In the foreword, chairperson Michael Brennan writes:
The decade ending 2019-20 was the worst decade of growth in 60 years, and even if the last year of growth is excluded then this nine-year period still compares unfavourably to past decades. This mainly reflects a global productivity slowdown and the end of the mining investment boom, which has subdued investment and, through lower terms of trade, reduced the purchasing power of Australian incomes.
That’s a pretty good summary of the concerning trends documented in the rest of the report.
Let’s take Brennan’s second observation first.
The end of the mining boom – you have to squint a little to ignore the current iron-ore price – has seen the Australian dollar drop from about parity with the US dollar to the range of 75-80 US cents. This makes buying goods largely denominated in US dollars – from mining equipment to point-of-sale terminals to computers – more expensive for Australian businesses and households.
It is a good reminder that the oft-mentioned claim a lower Australian dollar is good for exports, while true, ignores the fact we buy lots of capital equipment and consumption goods from overseas. A weaker dollar is bad news for buyers of those goods.
Now to Brennan’s first observation – that the productivity slowdown is a global phenomenon.
It has been clear for many years that we live in an age of “secular stagnation” – a term former US Treasury head Larry Summers popularised in 2013.
Simply put, there is a huge volume of global savings chasing fewer big investment opportunities.
Desperately seeking investment opportunities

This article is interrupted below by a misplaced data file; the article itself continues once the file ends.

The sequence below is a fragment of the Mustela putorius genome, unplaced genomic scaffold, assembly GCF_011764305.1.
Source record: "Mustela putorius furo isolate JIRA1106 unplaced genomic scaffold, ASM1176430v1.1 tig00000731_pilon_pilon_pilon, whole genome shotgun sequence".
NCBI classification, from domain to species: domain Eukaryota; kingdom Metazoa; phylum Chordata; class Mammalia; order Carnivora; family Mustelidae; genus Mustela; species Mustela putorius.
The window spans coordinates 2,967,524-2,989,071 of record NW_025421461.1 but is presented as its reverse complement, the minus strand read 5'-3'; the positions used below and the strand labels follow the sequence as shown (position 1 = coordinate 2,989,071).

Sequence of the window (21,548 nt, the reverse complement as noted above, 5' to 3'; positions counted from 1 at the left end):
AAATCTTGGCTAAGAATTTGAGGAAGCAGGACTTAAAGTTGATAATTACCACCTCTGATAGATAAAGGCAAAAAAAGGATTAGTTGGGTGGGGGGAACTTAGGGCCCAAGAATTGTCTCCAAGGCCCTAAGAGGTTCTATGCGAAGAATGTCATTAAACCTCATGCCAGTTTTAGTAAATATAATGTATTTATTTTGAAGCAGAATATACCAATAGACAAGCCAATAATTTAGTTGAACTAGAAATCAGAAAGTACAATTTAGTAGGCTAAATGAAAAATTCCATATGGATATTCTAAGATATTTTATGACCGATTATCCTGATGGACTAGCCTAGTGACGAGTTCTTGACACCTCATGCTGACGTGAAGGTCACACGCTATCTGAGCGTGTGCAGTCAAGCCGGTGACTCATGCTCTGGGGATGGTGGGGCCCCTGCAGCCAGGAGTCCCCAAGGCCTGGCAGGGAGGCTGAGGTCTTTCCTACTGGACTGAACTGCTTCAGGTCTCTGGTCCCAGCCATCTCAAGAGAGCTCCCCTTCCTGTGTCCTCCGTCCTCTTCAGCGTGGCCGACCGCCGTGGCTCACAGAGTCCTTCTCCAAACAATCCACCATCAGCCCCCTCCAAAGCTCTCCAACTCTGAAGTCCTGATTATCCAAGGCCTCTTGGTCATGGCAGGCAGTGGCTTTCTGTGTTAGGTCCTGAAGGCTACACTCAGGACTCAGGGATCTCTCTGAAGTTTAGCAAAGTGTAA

Once capital was quite scarce. Now there are now massive sovereign wealth and retirement savings funds all looking to put their money to work. There are also many more billionaires with money to invest.
But where? Once it required huge amounts of capital to build the US railroads, or big oil and steel companies. Now some of the most valuable companies in the world have been created by brilliant students with a laptop in a dorm room.
An even more pessimistic view is that modern technologies are just not that revolutionary.
The leading proponent of this “techno-pessimism” is Robert Gordon of Northwestern University in Illinois. He argues in The Rise and Fall of American Growth (Princeton University Press, 2017) that the information technology revolution is a footnote compared to the prosaic inventions of the second industrial revolution, such as electricity, motor vehicles and aircraft.
There are, also, techno-optimists who point to the revolutionary potential of machine learning and other innovations.
Wherever one lands on this spectrum, it’s hard to get away from the idea that to drive living standards upward we need to harness technologies to relentlessly improve productivity.
The Productivity Commission is on the case. Now we just need Australia’s policymakers to embrace the type of economic reforms pulled off in the 1980s and 1990s, under governments of both political stripes.
Richard Holden, Professor of Economics, UNSW
This article is republished from The Conversation under a Creative Commons license. Read the original article.